Centre to resume gold ore extraction at KGF
The Centre has decided to revive Bharat Gold Mines Ltd. (BGML) and restart operations for extraction of gold ore at Kolar Gold Fields (KGF), where BGML used to extract gold before it was closed in 2001.
- BGML, which was in profit, had celebrated its centenary year in 1980 but subsequently had incurred losses finally leading to its closure on February 28, 2001.
- The Centre’s decision was in accordance with its attempts to reduce dependency on gold import and explore the possibility of reviving existing gold mines.
Kolar Gold Fields
- Kolar Gold Fields (K.G.F.) is a mining region in Kolar district, Karnataka, India.
- The Western Gangas founded Kolar in the second century CE.
- The Western Gangas made Kolar their capital and ruled Mysore, Coimbatore, Salem and Trave.
- It is headquartered in Robertsonpet, where employees of Bharat Gold Mines Limited (BGML) and BEML Limited (formerly Bharat Earth Movers Limited) and their families live.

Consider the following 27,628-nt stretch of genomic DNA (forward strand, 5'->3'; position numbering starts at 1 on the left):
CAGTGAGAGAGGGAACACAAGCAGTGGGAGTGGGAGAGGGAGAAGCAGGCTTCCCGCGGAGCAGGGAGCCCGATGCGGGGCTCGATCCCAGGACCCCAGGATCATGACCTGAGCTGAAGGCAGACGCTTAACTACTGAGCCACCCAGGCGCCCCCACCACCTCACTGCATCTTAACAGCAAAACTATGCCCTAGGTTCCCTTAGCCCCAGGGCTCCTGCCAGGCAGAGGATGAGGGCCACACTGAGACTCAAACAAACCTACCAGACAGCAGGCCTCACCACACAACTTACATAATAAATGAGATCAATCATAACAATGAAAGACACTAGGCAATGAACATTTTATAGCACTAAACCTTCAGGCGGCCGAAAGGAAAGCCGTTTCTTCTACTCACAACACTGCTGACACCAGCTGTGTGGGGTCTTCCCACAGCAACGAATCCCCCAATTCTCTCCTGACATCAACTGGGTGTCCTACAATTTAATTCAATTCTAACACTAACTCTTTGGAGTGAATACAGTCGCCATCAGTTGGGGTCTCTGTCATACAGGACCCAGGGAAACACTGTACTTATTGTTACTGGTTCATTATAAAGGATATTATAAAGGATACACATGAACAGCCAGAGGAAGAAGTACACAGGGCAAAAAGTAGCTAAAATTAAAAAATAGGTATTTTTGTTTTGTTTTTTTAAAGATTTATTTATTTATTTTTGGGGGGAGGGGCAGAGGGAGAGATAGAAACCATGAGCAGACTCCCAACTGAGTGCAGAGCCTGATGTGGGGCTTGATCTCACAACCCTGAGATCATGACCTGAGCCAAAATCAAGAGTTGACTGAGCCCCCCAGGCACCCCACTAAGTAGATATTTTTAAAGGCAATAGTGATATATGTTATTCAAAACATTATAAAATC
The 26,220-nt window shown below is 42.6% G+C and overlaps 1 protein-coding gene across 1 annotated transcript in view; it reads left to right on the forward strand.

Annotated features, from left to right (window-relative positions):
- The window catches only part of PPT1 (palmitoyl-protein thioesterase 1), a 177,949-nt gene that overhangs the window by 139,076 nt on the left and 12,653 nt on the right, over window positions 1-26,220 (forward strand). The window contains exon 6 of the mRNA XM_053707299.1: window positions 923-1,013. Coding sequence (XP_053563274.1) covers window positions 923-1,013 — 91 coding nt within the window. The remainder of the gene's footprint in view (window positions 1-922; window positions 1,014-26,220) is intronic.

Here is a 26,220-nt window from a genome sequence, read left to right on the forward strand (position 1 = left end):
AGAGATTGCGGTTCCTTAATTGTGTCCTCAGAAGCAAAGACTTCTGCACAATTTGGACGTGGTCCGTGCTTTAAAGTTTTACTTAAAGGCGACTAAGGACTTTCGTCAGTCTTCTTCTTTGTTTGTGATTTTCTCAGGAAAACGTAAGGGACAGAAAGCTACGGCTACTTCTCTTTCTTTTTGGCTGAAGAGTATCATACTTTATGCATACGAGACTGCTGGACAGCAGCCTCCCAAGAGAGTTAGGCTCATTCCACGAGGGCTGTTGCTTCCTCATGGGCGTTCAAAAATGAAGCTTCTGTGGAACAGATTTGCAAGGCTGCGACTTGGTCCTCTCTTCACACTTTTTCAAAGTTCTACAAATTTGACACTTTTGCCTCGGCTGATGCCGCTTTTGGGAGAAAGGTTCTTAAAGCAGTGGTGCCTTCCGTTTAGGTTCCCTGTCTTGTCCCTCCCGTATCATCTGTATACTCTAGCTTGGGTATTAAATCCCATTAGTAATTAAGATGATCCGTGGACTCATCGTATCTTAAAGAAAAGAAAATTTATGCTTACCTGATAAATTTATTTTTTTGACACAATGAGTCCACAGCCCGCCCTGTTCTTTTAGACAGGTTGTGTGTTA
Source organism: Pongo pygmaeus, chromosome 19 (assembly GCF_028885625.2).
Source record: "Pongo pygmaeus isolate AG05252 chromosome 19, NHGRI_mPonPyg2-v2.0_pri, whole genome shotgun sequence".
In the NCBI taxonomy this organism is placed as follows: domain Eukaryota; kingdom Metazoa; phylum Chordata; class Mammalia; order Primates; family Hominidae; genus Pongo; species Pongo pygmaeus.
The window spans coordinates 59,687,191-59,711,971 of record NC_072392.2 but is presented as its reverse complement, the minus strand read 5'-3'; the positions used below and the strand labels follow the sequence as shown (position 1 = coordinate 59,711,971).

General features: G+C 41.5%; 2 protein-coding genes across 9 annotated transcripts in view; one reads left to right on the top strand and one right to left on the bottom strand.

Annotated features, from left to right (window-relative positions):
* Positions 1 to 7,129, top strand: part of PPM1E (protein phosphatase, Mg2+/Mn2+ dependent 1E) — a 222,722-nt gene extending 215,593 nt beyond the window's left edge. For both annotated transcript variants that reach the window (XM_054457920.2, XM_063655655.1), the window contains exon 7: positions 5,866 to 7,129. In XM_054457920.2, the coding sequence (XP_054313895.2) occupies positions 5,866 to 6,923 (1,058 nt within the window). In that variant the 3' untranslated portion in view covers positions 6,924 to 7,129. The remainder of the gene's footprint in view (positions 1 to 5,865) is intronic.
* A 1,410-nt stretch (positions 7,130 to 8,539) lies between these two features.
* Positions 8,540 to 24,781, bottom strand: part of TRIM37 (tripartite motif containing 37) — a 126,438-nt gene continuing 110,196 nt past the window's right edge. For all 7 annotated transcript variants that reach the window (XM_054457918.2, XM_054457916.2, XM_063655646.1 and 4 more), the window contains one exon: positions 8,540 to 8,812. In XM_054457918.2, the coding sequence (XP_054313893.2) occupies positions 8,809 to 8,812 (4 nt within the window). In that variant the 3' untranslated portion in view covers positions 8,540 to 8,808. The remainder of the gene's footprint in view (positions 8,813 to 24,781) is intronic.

- For over a century, the town has been known for gold mining. The mine closed on 28 February 2001 due to a fall in gold prices, despite gold still being present.
- One of India's first power-generation units was built in 1889 to support mining operations.
- The mine complex hosted some particle physics experiments between the 1960s and 1992.
- The Kolar gold mines were nationalized in 1956, and provided a total of over 900 tonnes of gold.
- They were closed by the Indian government on 28 February 2001 for environmental and economic reasons; food, water and shelter were scarce, and production did not justify the investment.
- The pyroclastic and pillow lava at Kolar Gold Fields have been declared a National Geological Monument by the Geological Survey of India (GSI) for their protection, maintenance, and encouragement of geotourism.